Updated: Feb 27, 2019
Simple styles are having a huge moment right now in fashion and home decorating. Minimalism isn’t new though. In fact, there’s a long history of this style in both Japanese and Norwegian cultures.
“What these two styles have in common is timelessness and simplicity: Clean, complementary lines that are sculpted with architectural flare.” Glenda Reid, the manager and buyer of OSKA in Vancouver says. “The contrasts come from a neutral palate against dashes of colour, textured monochromatic fabrics blended with abstract prints.”
During some relaxation time with my daughter Leigha, she popped on the Netflix hit, “Tidying up with Marie Kondo”, a show that follows the Japanese organizing guru as she declutters lives, one home at a time. She looks sweet in her playful skirts, adorable bangs and red lipstick. However, this 4’ 7” powerhouse means business. She comes into homes with her translator and kicks clutter’s butt! Her simple strategy: If you keep it, organize it. If you give it away, she blesses it, YES A BLESSING, and creates a donation pile. At the end of the show, you appreciate the clean space and admire how such a small lady can whip an entire family into shape, all while maintaining her charming smile. I follow Marie Kondo’s inspiring philosophy of living simply with less clutter.
We can all relate to the organizational challenges of these TV families. Do you find yourself trying to tackle a messy closet, only to get one hour in and find that it seems messier than when you began? Not fun.
Living simply with less clutter can be freeing. Try these four tips that really work for me:
1). “Give away one item each day.” That’s what Colleen Madsen at 365 Less Things suggests. Colleen gives away one item each day. Over the past several years, she’s experienced quite a transformation.
2). Joshua Becker, author of The More Of Less shares this: “Fill one trash bag. Early in our journey towards simplicity, one of my favourite decluttering techniques was to grab a simple large trash bag and see how quickly I could fill it. While much of what I collected was trash, this could also be used to fill a bag for Goodwill.”
3). “Make a list.” Dana Byers recommends creating a list of areas in your home to declutter, beginning with the easiest. “When you’re done with one area, STOP.” You could start with kitchen drawers and move on to your bedroom armoire!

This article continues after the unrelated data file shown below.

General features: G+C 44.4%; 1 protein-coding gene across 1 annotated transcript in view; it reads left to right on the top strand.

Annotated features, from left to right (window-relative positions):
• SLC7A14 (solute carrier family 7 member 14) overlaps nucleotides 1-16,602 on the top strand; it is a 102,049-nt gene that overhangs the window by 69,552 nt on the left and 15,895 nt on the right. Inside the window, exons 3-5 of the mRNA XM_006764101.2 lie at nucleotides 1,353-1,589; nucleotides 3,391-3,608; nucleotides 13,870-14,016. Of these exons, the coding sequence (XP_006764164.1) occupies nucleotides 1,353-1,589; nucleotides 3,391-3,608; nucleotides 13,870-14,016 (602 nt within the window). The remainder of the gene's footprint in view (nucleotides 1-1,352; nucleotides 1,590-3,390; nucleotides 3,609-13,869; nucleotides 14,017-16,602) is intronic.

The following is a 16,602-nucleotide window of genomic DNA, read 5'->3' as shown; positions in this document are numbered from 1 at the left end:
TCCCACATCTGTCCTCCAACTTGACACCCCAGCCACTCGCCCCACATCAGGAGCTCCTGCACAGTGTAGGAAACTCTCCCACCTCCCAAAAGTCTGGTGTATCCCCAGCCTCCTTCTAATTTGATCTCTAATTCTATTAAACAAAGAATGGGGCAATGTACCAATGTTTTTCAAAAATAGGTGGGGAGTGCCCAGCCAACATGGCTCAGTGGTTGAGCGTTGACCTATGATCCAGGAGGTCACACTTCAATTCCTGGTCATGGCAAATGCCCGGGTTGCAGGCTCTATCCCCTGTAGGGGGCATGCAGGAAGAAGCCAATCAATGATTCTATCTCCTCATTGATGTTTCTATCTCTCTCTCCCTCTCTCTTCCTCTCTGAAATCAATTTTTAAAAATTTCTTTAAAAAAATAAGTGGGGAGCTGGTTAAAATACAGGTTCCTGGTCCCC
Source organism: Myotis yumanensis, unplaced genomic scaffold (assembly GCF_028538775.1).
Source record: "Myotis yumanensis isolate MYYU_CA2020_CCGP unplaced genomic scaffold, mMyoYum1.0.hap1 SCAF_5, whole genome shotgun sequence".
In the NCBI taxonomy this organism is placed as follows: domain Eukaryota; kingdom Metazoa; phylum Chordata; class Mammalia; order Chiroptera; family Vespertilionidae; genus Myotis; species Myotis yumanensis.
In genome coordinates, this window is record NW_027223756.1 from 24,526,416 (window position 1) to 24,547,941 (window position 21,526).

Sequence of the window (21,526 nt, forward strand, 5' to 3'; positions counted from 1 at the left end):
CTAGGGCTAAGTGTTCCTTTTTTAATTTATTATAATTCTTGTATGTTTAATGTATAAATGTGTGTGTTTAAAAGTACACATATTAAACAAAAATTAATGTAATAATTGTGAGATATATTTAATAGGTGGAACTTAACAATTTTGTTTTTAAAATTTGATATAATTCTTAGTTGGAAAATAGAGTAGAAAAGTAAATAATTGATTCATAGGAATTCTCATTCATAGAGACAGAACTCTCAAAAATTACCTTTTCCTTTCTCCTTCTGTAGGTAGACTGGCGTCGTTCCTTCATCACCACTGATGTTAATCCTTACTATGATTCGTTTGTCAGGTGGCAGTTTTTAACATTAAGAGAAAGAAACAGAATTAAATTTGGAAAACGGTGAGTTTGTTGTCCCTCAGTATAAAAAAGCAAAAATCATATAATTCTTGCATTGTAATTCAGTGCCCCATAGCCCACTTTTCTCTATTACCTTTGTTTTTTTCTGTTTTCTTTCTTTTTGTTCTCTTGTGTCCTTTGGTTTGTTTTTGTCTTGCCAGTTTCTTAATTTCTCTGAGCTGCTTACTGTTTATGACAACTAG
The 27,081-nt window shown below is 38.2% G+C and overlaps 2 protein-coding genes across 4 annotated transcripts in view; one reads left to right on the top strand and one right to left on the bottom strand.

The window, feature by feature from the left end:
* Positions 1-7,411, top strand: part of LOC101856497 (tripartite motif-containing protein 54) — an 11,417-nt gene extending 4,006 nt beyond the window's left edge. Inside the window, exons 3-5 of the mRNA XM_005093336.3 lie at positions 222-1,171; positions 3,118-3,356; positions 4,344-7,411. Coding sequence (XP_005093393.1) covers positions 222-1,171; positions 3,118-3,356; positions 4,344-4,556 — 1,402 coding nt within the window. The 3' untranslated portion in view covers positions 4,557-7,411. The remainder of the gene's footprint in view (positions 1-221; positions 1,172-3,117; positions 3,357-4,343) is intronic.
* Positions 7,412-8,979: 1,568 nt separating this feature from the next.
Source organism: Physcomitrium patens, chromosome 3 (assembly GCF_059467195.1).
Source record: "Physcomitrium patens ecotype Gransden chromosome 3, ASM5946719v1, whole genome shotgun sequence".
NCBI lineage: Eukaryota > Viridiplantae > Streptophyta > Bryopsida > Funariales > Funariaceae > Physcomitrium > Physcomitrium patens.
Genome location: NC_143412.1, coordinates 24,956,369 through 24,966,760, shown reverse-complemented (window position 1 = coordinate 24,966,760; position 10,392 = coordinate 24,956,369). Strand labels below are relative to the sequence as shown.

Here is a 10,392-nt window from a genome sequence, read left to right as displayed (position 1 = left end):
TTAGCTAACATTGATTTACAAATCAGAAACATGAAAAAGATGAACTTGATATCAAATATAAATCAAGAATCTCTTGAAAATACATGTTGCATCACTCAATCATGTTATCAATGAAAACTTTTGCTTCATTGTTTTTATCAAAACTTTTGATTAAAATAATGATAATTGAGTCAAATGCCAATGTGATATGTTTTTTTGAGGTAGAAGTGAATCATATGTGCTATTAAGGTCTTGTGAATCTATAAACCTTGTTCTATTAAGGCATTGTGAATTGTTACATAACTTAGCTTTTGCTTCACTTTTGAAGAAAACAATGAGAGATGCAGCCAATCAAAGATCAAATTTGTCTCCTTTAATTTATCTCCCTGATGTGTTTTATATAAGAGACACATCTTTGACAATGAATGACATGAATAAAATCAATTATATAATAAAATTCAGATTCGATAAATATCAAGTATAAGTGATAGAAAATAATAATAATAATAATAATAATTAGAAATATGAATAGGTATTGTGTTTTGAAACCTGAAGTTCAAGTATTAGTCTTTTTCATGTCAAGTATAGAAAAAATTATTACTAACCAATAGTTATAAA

4). Joshua Becker says, “Take the 12-12-12 Challenge. A simple task of locating 12 items to throw away, 12 items to donate and 12 items to be returned to their proper home can be a really fun and exciting way to quickly organize 36 things in your house. On more than one occasion this challenge actually became a quick competition between my wife and me… and your kids don’t have to be too old to participate as well.”
I practice these four rules and my home feels serene. It centres me. I do believe that the wonderful staff at Value Village might know me by name since I drop off donation bags so frequently. Frank: “Back again, eh?” We smile as I drive away, confident we will see each other again soon.
After the holidays, I decided to do some more decluttering. When we removed the tree, I didn’t bring all the furniture back into the living room. By removing a small couch and replacing it with a sleek, cork coloured armchair, the room suddenly had a calmer feel to it. With my fur throw placed over the edge of the chair, it is idyllic. This simplistic design is a compliment to the Norwegian aesthetic of the space. In a world of chaos, this room gives me tranquility.
Don’t you deserve that?
This chair is where you’ll find me with my tabby cat, Nike curled up on my legs.
I find it quite amazing how rearranging furniture and using less, completely changed the vibe of this room.
The Norwegians have been practicing the living simply philosophy for centuries and the Scandinavian
Hygge, pronounced hue-gah, movement that is sweeping North America, is life changing. Everyone can adopt this way of life. Just be more selective about what you buy and repurpose what you already have.
Marie Kondo and the Norwegians really do have something to show us all.
Live simple, love your space.